China focuses on Britain’s sporting heritage

By Philip Barker
British sport has been put under the microscope this month by the city that is to host the next Olympic Games.

A television crew from CCTV, the Chinese state channel, has been in Britain filming all aspects of sporting activitity ahead of the 2008 Beijing Olympics. “In China, people are curious to know how sport is organised in other countries,” according to the producer working on the project,

Director Zhang Bing of CCTV’S cultural department has a gruelling schedule that takes in Athens and Paris as well as London. His crew had an eight-day stay in this country, during which time they filmed everything from park football to the University boat race crews making ready for their annual tussle on the Thames.

They saw the new Wembley and visited the site of the old White City stadium (now a BBC car park), venue for the first London Olympics in 1908.

There have been a few early starts. They were up before dawn to film the horses on the gallops at Newmarket, where King Charles II was said to enjoy a flutter. They also visited the Shropshire village of Much Wenlock, where the Wenlock Olympian Games were founded in the 1850s by Dr William Penny Brookes.

“Perhaps we will have an exclusive for our viewers, that the Games weren’t just inspired by the Greeks and the French, but by an English country doctor,” said Zhang.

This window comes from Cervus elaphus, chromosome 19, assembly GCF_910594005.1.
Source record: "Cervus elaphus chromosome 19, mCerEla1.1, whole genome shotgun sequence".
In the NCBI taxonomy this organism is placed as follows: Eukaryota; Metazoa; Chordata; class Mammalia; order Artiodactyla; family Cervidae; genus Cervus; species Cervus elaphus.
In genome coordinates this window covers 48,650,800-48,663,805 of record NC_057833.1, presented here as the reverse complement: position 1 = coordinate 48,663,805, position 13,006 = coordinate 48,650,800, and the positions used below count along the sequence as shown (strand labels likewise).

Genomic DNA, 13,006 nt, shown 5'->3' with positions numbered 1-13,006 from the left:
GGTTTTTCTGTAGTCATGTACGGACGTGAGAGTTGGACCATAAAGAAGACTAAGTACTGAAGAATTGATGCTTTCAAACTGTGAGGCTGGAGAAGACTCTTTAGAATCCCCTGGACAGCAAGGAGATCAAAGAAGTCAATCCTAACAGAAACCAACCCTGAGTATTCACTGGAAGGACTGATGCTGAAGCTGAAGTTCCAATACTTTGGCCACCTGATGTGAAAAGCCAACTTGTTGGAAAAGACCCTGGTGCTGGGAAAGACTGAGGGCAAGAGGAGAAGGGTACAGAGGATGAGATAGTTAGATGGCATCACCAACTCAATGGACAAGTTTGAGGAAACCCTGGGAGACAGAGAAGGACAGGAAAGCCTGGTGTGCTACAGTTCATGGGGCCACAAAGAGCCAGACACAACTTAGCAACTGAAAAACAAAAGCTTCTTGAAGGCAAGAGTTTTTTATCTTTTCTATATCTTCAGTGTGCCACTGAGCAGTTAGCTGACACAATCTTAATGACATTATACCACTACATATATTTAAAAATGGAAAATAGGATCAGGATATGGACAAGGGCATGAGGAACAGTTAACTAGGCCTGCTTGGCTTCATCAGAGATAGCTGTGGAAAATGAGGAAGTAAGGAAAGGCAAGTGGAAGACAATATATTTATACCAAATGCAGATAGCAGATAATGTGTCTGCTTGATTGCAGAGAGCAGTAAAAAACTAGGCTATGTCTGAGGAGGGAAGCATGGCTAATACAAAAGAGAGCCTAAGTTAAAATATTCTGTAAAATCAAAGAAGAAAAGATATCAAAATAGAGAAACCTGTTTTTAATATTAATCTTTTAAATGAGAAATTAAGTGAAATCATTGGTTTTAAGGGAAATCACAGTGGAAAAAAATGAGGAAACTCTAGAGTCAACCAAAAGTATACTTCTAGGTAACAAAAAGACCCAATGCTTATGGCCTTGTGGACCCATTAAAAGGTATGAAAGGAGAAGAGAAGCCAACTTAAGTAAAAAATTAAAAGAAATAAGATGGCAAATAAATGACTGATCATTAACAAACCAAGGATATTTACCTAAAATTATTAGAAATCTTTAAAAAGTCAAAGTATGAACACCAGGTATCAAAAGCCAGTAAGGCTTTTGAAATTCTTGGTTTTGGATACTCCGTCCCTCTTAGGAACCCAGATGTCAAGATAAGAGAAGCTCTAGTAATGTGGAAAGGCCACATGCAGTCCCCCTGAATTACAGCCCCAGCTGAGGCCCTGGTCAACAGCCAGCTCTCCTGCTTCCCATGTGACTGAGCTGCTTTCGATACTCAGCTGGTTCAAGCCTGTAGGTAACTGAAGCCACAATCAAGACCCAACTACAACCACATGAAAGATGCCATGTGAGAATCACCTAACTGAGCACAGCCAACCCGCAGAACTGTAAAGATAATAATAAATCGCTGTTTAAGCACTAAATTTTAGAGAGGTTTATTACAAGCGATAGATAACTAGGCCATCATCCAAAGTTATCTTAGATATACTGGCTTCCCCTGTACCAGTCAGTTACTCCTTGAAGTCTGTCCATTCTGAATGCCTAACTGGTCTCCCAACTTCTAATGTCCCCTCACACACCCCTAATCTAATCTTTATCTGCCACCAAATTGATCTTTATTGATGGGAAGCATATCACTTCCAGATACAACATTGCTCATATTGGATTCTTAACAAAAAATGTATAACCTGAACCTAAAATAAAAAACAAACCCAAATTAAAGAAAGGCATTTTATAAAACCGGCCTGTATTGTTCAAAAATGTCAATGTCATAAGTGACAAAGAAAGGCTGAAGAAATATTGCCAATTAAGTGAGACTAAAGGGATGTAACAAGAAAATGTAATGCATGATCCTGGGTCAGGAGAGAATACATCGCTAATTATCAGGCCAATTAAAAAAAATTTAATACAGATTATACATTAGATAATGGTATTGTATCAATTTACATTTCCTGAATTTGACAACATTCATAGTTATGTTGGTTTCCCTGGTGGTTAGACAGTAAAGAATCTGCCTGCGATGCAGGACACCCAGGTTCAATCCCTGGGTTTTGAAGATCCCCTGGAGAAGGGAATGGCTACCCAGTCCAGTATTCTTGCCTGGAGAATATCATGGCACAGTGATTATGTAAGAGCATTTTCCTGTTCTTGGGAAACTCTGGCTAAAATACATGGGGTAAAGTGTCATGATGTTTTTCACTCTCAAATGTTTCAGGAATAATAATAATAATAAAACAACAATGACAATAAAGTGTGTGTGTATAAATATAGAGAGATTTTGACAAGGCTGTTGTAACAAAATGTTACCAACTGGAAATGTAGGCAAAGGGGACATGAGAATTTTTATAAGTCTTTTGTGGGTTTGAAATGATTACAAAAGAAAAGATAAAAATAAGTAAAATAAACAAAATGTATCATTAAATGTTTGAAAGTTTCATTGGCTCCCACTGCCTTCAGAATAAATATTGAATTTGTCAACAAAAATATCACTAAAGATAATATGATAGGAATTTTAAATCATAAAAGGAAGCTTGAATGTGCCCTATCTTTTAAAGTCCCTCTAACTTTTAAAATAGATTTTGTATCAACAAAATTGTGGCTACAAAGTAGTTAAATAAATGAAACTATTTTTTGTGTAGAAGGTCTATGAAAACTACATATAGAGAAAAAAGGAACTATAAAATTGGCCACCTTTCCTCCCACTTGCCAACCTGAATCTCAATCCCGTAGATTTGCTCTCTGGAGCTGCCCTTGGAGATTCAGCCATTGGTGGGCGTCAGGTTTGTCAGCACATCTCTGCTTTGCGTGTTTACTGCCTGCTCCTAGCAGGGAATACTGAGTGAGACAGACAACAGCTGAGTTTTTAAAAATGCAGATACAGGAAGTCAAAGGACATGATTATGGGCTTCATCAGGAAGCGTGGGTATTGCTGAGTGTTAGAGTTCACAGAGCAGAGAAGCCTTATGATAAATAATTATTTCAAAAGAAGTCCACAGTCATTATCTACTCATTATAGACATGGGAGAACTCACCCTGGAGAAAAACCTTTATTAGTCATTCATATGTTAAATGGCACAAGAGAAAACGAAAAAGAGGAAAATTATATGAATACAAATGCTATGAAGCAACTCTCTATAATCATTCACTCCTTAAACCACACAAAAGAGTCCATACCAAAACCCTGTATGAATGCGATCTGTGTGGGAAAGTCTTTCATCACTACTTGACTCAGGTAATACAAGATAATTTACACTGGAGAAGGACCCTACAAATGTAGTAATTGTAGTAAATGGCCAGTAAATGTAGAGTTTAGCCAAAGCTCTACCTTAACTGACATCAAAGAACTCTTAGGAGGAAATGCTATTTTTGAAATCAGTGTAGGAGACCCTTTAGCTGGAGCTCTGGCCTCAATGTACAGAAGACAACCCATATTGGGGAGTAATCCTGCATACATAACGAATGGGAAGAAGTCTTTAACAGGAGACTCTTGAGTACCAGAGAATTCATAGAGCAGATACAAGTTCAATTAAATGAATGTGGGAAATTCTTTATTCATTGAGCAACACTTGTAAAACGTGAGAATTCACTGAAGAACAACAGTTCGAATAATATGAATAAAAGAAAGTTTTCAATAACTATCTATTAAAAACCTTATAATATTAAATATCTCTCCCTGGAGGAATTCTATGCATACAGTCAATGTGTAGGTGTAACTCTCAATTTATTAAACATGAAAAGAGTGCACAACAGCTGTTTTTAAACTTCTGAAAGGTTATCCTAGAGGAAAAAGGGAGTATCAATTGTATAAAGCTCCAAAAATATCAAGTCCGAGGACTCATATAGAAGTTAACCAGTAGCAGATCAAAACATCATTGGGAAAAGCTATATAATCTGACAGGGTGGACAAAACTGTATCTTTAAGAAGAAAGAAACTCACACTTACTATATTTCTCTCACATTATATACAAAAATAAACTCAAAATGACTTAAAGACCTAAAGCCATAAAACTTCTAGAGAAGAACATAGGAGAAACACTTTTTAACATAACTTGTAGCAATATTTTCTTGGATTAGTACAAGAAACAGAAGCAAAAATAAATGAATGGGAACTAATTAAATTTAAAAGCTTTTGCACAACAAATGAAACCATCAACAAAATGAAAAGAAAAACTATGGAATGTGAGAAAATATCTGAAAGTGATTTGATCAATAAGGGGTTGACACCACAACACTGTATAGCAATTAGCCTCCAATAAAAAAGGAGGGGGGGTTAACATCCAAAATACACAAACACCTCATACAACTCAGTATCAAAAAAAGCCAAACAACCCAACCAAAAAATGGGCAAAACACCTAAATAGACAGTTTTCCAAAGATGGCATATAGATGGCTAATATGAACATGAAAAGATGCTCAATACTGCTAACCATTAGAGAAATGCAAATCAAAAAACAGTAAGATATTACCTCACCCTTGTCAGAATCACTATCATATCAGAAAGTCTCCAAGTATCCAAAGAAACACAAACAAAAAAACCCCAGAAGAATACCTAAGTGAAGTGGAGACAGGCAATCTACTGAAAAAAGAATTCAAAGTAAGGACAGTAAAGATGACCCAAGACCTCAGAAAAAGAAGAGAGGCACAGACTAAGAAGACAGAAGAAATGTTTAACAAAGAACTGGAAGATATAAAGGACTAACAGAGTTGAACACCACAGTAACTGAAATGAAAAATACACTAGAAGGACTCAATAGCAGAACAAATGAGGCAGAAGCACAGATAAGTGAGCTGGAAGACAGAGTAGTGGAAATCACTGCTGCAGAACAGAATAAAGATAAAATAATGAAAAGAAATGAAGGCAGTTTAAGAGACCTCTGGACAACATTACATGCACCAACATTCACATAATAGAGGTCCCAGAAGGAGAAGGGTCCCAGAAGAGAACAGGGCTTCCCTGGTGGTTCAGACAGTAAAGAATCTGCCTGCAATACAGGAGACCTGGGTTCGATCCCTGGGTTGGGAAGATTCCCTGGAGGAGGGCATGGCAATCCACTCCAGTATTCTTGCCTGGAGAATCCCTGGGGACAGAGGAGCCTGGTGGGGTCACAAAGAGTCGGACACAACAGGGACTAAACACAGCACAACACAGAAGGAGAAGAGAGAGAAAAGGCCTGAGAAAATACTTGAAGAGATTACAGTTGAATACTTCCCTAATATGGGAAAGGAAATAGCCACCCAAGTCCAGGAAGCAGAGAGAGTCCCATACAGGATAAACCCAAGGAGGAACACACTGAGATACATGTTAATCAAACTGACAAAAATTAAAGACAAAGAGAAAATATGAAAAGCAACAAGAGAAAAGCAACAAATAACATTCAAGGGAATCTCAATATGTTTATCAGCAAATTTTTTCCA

Certainly the good Dr Brookes was in close contact with the Greeks and with Baron Pierre de Coubertin in the years leading up to the founding of the International Olympic Committee and the restoration of the first Modern Games in 1896.

“The Wenlock museum was closed when we got there, but they opened it up specially for us to film,” Zhang said.

The museum’s collection contains the library established with contributions from the great and good. Even the Duke of Welllington sent a volume to a scheme that was to help the local population learn to read as well as to excel in sport.

Which brings us full circle to Beijing. Part of their big offensive is to get everyone ready for the Games by getting the population reading about it.

BOCOG, the Beijing organising committee, has signed agreements with six publishing houses to provide “Olympic Readers”. Already, more than a million books have been sold, aimed at target audiences ranging from primary school children to Games staff.